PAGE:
USS Kearsarge returns home from hurricane relief

A sailor from the USS Kearsarge greets his daughter and son after returning home from deployment on Nov. 6, 2017.

NORFOLK, Va. (WAVY) — Another locally based ship has returned home after responding to hurricane relief efforts in the Carribbean.

Navy officials say the USS Kearsage left Naval Station Norfolk on Aug. 31 in the aftermath of Hurricane Harvey. The dock landing ship was later redirected to support efforts after hurricanes Irma and Maria.

Both the Oak Hill and USS Wasp recently completed relief work in Puerto Rico and the U.S. Virgin Islands.

The Kearsarge pulled into port early Monday morning.  Between search and rescue operations, supply deliveries, clearing debris, the sailors and marines aboard the USS Kearsarge have been busy.

But some people had special assignments.

“When my family first saw me, they knew that they Navy was there, the armed forces were there, so they were very excited,” Petty Officer Second Class Zuleika Conill said.

Between the Kearsarge, the USS Oak Hill and the USS Wasp, about 100 sailors and marines have ties to Puerto Rico.  They were able to visit their families, while assessing the damage.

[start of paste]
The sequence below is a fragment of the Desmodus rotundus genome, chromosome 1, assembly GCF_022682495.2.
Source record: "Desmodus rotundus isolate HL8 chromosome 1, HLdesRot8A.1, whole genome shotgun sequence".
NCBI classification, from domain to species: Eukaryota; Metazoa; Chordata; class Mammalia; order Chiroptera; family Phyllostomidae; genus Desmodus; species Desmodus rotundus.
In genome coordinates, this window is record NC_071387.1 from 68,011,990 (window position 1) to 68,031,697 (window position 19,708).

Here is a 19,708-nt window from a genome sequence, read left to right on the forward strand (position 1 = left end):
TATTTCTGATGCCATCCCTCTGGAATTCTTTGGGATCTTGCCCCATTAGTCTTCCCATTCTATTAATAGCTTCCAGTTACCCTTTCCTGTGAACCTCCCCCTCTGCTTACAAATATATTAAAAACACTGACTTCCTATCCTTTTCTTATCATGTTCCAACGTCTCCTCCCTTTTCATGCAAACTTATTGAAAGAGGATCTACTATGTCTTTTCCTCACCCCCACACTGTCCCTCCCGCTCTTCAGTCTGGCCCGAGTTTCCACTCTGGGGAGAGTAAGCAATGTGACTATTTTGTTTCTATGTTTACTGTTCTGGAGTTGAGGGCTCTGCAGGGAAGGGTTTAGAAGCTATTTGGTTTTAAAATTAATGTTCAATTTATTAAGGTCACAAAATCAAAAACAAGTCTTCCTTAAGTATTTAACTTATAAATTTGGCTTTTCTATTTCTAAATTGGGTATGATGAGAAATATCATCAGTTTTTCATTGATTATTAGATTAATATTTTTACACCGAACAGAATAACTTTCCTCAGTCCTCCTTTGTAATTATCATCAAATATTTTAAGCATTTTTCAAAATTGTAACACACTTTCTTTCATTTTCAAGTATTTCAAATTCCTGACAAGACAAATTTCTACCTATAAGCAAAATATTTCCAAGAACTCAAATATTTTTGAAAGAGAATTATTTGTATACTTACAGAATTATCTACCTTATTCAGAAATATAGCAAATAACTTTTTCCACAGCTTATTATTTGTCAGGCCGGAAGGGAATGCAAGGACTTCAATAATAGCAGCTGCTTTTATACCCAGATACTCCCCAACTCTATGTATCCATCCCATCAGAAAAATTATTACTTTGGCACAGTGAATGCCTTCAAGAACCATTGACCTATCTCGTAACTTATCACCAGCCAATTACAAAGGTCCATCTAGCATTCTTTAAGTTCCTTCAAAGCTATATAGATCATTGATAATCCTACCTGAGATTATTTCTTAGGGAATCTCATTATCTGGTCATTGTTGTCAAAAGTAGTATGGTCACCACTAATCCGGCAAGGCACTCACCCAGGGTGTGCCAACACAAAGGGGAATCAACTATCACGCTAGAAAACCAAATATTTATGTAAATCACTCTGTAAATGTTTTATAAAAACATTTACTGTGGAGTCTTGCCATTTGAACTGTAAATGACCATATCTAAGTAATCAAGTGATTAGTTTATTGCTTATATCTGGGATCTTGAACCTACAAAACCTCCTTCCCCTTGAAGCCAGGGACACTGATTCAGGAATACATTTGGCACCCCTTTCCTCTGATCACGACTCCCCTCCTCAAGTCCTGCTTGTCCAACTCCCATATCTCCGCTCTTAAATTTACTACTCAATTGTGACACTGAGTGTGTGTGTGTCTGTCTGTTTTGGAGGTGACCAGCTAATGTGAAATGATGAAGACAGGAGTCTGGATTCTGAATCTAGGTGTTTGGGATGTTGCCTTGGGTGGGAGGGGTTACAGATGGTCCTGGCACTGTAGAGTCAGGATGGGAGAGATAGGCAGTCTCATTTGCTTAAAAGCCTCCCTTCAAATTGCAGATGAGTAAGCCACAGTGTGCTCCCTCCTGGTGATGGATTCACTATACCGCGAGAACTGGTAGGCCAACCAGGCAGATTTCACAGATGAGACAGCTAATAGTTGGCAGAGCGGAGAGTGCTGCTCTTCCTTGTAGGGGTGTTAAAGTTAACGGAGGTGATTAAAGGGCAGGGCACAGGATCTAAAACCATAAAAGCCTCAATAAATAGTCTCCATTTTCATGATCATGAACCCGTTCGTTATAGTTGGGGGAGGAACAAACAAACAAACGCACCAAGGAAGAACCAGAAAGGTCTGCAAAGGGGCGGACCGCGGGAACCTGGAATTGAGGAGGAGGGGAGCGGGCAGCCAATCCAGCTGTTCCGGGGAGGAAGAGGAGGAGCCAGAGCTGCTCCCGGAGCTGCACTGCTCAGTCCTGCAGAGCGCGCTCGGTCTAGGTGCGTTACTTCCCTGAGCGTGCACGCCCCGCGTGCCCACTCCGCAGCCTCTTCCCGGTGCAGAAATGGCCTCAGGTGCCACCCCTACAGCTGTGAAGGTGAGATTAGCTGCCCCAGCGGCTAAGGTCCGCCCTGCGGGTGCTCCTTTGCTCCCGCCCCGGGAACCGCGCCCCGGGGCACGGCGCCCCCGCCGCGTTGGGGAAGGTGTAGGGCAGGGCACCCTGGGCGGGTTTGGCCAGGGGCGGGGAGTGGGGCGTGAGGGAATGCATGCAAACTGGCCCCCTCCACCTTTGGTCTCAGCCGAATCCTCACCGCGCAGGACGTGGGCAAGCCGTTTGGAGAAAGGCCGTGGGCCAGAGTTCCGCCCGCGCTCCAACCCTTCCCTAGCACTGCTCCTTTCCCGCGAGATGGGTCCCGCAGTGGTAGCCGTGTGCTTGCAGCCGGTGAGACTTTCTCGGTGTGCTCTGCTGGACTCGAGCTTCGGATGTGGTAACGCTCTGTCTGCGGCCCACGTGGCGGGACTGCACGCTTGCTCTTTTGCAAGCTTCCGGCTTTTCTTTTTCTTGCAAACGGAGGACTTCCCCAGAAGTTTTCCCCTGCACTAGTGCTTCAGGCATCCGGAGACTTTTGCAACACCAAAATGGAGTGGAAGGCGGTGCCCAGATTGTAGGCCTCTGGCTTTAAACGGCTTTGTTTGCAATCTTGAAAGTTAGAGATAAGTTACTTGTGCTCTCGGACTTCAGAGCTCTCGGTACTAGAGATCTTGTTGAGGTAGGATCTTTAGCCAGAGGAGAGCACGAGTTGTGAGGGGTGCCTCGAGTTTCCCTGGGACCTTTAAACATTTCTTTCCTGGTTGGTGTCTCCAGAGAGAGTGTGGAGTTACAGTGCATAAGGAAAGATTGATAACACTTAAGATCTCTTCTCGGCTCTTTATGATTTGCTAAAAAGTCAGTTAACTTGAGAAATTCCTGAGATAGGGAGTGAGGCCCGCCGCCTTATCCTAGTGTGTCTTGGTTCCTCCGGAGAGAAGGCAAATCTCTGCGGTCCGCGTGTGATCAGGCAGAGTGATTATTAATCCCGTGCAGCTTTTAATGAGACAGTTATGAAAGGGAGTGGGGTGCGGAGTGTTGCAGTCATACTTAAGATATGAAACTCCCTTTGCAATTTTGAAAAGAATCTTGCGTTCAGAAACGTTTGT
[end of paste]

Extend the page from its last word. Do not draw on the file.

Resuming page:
Conill said, “There was no power, so all the cables from the house came down the poles, so they didn’t have electricity.  Windows were broken because of the wind.”

The information they collected help direct relief efforts.

“We would integrate all that information and then we would share that with FEMA, the land forces, and all of our partners at the federal, territorial, and local efforts to help make sure that we were focusing our efforts to where it made the most help,” said Rear Admiral Jeffrey Hughes, who is the commander of Expeditionary Strike Group TWO.

Not everyone left the ship, but officials made sure they knew their work was making an impact.

“We used all the images that we took of shore and ran them on the ship’s internal TV station 24/7,” said Captain David Guluzian, commanding officer of the Kearsarge.

Officials say they wouldn’t have left if they didn’t believe the right assets were in the right place to continue helping people.  As for the families on the pier, they were happy to see their loved ones home.

“We’re going to go to her school and I’m going to let my husband walk into her school and surprise her that he’s home,” said Michael Centeno-Kukendall, whose husband was on his first deployment.  “I’m trying not to cry here as I talk to you because it’s been a long time waiting.”

At its maximum capacity, the ship had about 4,000 people on board.  On Monday, they brought home about 1,000 sailors and marines.

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